marcel-duchamp-fountain1Country came to town yesterday. Rarely had it looked more genuine, or more chic.

Pasty, pale-white but sporting love as their real fashion statement, the older couple of tourists left CNN Center, presumably after taking in the well-done Atlanta studio tour. Both wore standard-frame glasses and sensible walking shoes.

They stopped at the nearly ever-busy intersection of Marietta Street and Centennial Olympic Park Drive.

She consulted a small map in her hand, then asked his opinion. Several nods and a change of traffic lights later, they crossed the street and headed into the park.

He wore still-blue jeans, with a hint of a home-iron crease running across the legs’ fronts and backs. The belt was leather and unobtrusive. His shirt (by Gant?) was short-sleeved. His graying hair wore a two-week-old $7.50 cut.

Her perma-press knit shirt was colorful, but not memorable. Her tan culottes were of a modest length. Her legs showed no varicose veins. The image of any visible pocketbook or jewelry on her person is not recalled. Her slightly lightened hair was a ready-set-go bob.

The flash of art and design can betray the innocence of other, more authentic displays.

The Internet does not always play the field flatly.

Take one: “Welcome To The World’s Creative Capital: A Chess Set In Trafalgar Square Illustrates How Important The Design Industry Is To The British Economy,” from The (London) Times this week.

Take two: Another example might be found “Behind Duchamp’s Door,” the title of a story this week in The Wall Street Journal.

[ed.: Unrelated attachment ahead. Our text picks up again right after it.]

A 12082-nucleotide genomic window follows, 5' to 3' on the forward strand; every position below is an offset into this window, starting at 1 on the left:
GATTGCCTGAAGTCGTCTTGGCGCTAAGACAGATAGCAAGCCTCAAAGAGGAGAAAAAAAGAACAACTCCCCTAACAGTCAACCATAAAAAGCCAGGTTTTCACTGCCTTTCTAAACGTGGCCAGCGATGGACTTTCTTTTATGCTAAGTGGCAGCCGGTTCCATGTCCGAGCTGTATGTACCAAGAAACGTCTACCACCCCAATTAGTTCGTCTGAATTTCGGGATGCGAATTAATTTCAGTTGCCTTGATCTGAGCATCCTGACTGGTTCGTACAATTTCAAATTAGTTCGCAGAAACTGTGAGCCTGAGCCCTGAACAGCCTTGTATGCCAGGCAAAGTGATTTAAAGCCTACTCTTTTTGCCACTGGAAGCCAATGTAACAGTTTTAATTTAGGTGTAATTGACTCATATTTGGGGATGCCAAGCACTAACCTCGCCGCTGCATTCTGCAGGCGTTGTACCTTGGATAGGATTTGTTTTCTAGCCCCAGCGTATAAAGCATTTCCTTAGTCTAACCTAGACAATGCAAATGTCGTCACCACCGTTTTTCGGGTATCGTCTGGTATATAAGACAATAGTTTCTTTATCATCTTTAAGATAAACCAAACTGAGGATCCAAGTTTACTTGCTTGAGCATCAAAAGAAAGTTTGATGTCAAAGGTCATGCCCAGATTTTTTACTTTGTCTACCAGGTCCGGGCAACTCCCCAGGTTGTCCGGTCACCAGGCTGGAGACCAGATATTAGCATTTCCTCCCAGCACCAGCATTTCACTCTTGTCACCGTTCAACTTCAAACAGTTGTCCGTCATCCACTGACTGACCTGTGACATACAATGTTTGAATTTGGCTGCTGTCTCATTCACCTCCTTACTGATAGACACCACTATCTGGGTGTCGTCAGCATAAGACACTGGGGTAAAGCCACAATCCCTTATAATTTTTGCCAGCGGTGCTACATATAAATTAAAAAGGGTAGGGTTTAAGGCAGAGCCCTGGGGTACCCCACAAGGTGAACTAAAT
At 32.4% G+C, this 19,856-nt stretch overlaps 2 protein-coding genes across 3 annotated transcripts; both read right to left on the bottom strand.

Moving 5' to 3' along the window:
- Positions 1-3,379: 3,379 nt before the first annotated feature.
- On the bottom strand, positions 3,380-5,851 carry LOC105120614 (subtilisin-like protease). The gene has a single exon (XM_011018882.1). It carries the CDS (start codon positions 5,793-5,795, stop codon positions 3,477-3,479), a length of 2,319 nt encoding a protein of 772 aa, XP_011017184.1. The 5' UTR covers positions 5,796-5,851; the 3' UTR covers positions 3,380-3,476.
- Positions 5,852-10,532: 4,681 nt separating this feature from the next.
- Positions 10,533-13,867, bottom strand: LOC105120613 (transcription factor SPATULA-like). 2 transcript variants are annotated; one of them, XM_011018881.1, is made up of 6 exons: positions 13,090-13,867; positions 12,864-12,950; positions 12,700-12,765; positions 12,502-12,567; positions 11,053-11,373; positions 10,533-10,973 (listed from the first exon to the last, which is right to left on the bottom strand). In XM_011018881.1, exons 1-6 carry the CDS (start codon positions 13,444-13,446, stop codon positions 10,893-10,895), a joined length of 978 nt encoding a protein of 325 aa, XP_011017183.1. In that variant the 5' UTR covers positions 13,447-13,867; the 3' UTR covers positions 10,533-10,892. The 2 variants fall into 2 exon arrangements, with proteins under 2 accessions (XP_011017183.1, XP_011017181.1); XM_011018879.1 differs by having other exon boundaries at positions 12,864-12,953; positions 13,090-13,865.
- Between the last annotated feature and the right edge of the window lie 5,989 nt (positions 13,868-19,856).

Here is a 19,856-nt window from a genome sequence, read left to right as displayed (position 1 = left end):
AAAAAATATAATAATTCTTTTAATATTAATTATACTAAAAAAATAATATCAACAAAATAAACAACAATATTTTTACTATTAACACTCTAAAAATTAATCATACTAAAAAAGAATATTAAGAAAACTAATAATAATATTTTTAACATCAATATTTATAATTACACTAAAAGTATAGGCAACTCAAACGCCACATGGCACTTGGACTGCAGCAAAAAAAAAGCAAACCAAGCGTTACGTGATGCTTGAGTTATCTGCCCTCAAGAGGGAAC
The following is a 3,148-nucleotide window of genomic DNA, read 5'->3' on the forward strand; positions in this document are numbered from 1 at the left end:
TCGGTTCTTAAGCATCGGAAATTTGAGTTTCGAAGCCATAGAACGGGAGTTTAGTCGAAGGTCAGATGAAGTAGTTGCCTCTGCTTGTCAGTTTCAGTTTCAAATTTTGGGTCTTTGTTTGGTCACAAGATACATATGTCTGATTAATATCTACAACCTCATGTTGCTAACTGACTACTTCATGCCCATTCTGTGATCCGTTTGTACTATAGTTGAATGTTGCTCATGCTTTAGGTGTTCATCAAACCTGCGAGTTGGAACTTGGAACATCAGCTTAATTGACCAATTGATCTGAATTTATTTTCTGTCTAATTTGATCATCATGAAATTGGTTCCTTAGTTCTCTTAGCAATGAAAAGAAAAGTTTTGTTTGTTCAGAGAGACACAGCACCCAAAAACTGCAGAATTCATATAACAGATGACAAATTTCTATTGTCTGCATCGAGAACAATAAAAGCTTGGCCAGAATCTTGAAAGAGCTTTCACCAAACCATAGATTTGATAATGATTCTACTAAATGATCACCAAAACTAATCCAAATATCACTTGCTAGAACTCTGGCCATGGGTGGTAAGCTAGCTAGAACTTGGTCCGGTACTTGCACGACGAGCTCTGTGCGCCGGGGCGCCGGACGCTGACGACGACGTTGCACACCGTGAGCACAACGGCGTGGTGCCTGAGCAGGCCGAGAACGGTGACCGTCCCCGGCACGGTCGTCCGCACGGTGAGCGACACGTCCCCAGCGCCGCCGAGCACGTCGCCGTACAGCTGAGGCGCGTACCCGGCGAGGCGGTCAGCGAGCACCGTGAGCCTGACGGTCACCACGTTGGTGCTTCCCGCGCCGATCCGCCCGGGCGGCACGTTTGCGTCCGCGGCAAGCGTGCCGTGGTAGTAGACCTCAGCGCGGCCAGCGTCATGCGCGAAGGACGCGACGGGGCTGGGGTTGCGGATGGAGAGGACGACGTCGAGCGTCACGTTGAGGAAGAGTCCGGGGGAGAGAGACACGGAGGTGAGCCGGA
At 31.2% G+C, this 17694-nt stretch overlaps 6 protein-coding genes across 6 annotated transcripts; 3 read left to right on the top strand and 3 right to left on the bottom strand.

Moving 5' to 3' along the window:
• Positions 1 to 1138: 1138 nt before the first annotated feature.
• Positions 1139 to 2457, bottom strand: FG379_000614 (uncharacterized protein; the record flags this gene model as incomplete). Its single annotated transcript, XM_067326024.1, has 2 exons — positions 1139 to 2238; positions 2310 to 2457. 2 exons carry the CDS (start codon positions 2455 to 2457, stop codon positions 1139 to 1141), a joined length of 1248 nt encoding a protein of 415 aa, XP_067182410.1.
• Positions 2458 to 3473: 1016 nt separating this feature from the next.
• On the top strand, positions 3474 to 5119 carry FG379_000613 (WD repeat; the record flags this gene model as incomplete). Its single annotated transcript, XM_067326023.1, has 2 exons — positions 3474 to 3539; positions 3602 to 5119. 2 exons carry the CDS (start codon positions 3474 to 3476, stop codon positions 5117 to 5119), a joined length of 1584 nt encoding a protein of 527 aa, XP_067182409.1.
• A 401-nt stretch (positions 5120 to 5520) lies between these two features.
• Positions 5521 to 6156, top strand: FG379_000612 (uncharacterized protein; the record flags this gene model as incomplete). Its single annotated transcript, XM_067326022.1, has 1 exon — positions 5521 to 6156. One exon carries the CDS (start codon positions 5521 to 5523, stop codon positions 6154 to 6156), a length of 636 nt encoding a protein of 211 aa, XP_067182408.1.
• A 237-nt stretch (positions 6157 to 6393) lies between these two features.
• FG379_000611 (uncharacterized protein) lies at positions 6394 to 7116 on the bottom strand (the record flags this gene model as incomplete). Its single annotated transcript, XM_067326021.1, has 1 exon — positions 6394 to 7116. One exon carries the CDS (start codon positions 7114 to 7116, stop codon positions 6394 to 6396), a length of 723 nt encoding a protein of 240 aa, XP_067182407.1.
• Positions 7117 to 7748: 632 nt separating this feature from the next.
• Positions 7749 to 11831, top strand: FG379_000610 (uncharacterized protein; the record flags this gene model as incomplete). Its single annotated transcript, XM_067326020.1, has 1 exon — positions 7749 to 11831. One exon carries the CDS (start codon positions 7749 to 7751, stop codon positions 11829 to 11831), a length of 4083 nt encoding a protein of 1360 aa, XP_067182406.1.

“Recently, 500 British art experts were asked to identify the most influential modern art work,” The WSJ reported in the news item. “They picked ‘Fountain,’ a mass-produced urinal Marcel Duchamp claimed was a work of art.”

I saw one of Duchamp’s paeans to standing masculinity last spring in the San Francisco Museum of Modern Art. While my family was caught up in another room, I attempted to tag along with a docent-led group.

“If you ask me,” I overheard the guide tell the group of high school students, “I think the museum made a mistake. They should have just bought a urinal themselves, rather than paying what they did for this one, if they really wanted something like this in here. Would most people know the difference, any way?”

Would anyone care if anyone did notice?

I mean, honestly, would anyone?

The trouble with art imitating contemporary life too well is we often poke fun at subjects that are either best left in the men’s room or out on the sidewalk.

Take yesterday’s innocent, elderly couple crossing the street from CNN Center to Centennial Olympic Park. Tourists, without a doubt. Just doing their thing.

They’ve no need for my commentary. (Perhaps the same’s true for you.)

But, I can’t resist.

Do we violate the couple’s sanctity by observing the fabrics of their being so closely? (Do you, via association, simply by reading this reflection?)

Or, might it be a worse injustice to simply ignore them, the aged, because of their Gant labels and untanned limbs?

I suppose those old people really are art.

Maybe even, some of the finest we got.

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